It's why Alice's subsequent popularity with the psychedelic crowd has always been curious to me.  Disregarding some stray moments that do live up to that hype, it's way less of an unintentional depiction of someone actually undergoing a magical mystery tour of her own than it is an observational portrait of someone who's sober and annoyed while everyone else does a bunch of drugs.  And not necessarily even interesting drugs!: the very hallmark image of Alice might be the look of sheer exasperation on Alice's face during her trial, which captures perfectly the moment that a teetotaler's boredom with the antics of a roomfull of loud drunks becomes anger.  Alice, animated by many (if perhaps more by Marc Davis than anyone else), is at least a solid vehicle for her constant expression of pique, with somewhat widely-set eyes that always look primed to roll right out of her head.  And so despite the multifarious nature of her authorship, she's a technical success, if nothing else—a piece of flesh-and-blood it's easy enough to sympathize with, even absent any real investment in her tale.  Beaumont's vocal performance finds the same register, and I don't know what it means that the young woman's contribution to the Disney legacy over the course of her two back-to-back films with the studio was to be typecast as the voice of the perfectly reasonable little girl who found herself treated like shit by the obnoxious denizens of English literature fantasy realms.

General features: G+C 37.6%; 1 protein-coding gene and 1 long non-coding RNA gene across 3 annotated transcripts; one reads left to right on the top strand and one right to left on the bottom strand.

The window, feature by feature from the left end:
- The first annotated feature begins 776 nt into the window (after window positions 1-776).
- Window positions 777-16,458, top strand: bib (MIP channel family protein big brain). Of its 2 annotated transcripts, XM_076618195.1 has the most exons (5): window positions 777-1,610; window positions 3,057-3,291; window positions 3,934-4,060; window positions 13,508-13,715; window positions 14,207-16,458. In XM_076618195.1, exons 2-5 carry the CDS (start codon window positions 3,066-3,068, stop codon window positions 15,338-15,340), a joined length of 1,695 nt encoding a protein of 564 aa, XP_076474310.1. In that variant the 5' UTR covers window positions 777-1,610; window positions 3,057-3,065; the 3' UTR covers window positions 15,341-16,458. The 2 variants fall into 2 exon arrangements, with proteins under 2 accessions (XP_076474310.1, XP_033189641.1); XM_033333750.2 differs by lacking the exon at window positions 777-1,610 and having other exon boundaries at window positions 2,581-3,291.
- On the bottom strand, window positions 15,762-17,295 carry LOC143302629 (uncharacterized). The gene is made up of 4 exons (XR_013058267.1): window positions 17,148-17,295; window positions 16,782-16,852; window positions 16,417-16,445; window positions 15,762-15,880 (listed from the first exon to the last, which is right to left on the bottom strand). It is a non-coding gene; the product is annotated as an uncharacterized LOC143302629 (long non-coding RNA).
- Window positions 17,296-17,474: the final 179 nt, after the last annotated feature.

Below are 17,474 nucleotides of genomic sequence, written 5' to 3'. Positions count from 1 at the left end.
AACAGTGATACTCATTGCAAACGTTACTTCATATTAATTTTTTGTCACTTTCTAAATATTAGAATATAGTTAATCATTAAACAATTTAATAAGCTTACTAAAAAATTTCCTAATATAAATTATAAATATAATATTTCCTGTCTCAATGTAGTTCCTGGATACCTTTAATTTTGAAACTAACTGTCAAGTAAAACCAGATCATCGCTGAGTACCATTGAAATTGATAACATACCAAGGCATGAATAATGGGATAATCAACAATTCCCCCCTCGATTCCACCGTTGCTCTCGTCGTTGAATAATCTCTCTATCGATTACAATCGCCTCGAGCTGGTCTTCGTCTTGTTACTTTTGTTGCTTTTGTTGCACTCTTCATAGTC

For the exact same reason it's not an enthralling piece of psychedelia, it's a fairly lackluster adventure film: Alice is neither much tempted by the joy of discovery nor threatened by the danger of the unknown, and with almost every conflict defined by Alice's irritation—before being quickly resolved by Alice's decision to simply walk away—the closest Alice gets to stakes before the last ten minutes is in Alice's despairing (and belated) realization that she's lost, and might be trapped in this bedlam.  Stakes certainly weren't going to arise from, e.g., Alice confronting a bunch of racist flowers who designate her a weed, but have absolutely no ability to hurt her.